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Increased plasma dopamine in patients presenting with the pseudopheochromocytoma quandary: retrospective analysis of 10 years' experience

Kuchel, Otto1,2

Original article

Objectives A retrospective analysis was made to determine alternative diagnoses in patients with predominantly hypertensive episodes who were suspected of having pheochromocytoma but in whom this diagnosis was eliminated.

Design Analysis of a random university hospital population referred over a period of 10 years.

Methods Episodic clinical presentations of pheochromocytoma symptoms combined with a comparison of baseline and episodic radioenzymatically determined levels of plasma free norepinephrine and epinephrine were examined, together with prospective levels of plasma free and sulfated dopamine.

Results Out of 63 patients presenting with episodes of palpitations, headaches, flushing, sweating and hyperventilation (associated with hypertension in 49 patients, with hypotension in six patients and with alternating hyper- and hypotension in eight patients), 14 were diagnosed as having idiopathic hypovolemia, nine as having mastocytosis, nine as having an adrenal tumor, four as having neurogenic hypertension and one each with cocaine abuse and reninoma. Both baseline and symptomatic levels of plasma free norepinephrine and epinephrine remained within physiological limits (exceeding them moderately in baroreceptor dysfunction only), but all subgroups had a mean episodic increase over baseline in plasma dopamine sulfate (mean ± SEM 16.7 ± 5.9 to 53.2 ± 19 pmol/ml; P < 0.02), unlike free dopamine.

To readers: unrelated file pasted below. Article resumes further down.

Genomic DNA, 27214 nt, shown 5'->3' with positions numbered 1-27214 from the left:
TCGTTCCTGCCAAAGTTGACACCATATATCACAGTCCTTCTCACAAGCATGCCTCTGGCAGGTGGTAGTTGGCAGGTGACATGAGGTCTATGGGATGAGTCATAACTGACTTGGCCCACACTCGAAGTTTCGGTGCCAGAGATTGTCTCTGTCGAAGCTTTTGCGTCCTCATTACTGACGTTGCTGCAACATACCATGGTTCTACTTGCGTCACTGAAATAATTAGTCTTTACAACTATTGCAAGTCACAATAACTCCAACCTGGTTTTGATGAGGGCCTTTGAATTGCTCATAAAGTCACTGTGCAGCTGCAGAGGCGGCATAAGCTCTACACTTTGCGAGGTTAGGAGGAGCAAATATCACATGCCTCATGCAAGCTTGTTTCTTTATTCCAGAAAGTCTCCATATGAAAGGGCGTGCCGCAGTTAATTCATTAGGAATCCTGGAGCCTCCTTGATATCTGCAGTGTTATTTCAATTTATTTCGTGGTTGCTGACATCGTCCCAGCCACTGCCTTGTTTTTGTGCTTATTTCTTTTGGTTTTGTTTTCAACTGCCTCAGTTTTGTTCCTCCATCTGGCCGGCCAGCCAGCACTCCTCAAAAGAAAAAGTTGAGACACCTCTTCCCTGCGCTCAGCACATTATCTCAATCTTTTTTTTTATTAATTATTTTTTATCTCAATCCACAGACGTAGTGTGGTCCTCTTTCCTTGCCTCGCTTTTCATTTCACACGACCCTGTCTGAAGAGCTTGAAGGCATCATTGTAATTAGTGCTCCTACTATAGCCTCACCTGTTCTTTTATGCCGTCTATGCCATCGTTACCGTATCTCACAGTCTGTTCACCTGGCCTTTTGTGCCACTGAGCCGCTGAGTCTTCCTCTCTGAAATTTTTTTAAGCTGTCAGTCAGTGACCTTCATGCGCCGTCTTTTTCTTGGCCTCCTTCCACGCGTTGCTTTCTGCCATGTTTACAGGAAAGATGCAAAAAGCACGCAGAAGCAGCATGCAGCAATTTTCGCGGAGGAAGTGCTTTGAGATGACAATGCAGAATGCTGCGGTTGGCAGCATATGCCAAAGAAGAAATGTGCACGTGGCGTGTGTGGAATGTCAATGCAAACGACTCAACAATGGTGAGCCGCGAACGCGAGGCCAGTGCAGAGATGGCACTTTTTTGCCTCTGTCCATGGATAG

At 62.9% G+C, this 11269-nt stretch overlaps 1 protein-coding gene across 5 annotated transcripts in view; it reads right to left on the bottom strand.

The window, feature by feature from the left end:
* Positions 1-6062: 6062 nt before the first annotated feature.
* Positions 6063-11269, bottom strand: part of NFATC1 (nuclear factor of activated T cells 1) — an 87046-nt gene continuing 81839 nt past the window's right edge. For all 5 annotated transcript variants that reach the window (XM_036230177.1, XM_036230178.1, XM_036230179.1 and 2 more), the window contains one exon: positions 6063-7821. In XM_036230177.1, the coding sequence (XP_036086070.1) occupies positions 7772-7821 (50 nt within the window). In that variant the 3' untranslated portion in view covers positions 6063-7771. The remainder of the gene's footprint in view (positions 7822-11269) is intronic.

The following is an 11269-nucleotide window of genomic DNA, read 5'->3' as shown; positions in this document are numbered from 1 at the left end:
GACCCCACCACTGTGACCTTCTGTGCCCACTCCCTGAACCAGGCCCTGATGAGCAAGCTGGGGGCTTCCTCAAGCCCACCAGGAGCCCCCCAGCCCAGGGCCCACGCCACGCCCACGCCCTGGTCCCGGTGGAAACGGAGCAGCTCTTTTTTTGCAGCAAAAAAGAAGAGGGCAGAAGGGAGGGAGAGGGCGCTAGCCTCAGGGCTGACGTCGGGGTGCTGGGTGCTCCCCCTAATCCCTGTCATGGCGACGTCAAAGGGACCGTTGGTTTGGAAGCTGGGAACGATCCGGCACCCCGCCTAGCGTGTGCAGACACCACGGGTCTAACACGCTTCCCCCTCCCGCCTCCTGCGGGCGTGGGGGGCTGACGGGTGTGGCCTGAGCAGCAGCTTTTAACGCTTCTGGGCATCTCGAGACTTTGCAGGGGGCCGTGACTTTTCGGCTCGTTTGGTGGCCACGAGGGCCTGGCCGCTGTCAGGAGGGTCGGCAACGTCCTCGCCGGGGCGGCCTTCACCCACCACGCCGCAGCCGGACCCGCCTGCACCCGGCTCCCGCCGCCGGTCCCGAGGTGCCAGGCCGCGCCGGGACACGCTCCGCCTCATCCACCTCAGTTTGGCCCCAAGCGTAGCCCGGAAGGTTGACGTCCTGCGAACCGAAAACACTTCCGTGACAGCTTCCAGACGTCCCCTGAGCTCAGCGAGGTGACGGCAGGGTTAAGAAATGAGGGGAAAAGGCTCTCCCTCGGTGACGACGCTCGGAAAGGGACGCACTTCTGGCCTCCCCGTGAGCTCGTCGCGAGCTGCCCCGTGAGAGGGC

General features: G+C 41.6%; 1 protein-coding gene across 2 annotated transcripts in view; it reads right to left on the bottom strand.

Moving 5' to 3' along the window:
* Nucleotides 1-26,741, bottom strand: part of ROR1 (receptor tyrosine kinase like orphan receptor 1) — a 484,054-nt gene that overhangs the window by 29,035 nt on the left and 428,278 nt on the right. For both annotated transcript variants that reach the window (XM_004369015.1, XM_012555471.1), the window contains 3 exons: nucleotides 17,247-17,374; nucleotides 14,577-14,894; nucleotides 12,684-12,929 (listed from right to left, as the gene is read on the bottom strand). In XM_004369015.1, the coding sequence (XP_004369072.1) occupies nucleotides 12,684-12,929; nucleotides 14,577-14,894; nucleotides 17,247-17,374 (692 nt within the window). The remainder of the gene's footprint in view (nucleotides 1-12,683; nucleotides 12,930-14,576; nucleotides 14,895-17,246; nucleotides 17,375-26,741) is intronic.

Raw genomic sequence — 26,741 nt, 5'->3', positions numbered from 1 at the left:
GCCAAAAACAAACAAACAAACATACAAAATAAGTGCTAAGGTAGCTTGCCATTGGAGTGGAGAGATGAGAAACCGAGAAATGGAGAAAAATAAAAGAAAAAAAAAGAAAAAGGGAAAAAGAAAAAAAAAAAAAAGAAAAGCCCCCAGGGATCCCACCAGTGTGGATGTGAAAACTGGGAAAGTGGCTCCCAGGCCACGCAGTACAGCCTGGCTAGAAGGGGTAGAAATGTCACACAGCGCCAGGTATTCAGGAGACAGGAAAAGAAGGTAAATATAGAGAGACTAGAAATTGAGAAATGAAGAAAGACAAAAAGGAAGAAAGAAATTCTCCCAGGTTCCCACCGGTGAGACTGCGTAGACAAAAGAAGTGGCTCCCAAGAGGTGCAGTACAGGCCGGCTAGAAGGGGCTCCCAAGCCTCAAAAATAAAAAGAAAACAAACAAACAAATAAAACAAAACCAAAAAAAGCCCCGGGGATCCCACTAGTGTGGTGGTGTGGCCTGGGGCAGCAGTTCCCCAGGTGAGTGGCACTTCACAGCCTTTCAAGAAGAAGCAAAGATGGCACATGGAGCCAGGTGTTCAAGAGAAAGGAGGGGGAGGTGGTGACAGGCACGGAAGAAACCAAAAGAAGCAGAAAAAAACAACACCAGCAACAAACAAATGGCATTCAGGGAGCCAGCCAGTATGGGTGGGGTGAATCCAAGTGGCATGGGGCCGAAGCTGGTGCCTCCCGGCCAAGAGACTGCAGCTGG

Conclusions Patients whose symptoms imitated pheochromocytoma in hemodynamic instability and frequent flushing formed a heterogeneous group, with plasma norepinephrine and epinephrine usually within physiological limits but an overall mean threefold increase in dopamine sulfate concentrations. With the various diagnoses of idiopathic hypovolemia, mastocytosis, neurogenic, secondary hypertension and cocaine abuse eliminated as a cause of pheochromocytoma-like symptoms, at least half of these patients still had unexplained, predominantly emotionally or proprioreceptive stimulation-provoked, bouts of hypertension. Sympathetic arousal dominated by an increase in dopamine sulfate without a corresponding increase in free norepinephrine, epinephrine and dopamine may be attributed to a number of neurogenic, adaptive or autocrine-paracrine dopamine release mechanisms.

1Clinical Research Institute of Montreal, Hôtel-Dieu Hospital, University of Montreal, Montreal, Canada.

2Correspondence and requests for reprints to Dr Otto Kuchel, Clinical Research Institute of Montreal, 110 avenue des Pins, Montreal, Quebec, Canada H2W 1R7. Tel: +1 514 987 3213; fax: +1 514 987 5767

Sponsorship: This study was supported by the Medical Research Council of Canada and the Quebec Heart Foundation.

Received 25 March 1998 Revised 26 May 1998 Accepted 28 May 1996

© 1998 Lippincott Williams & Wilkins, Inc.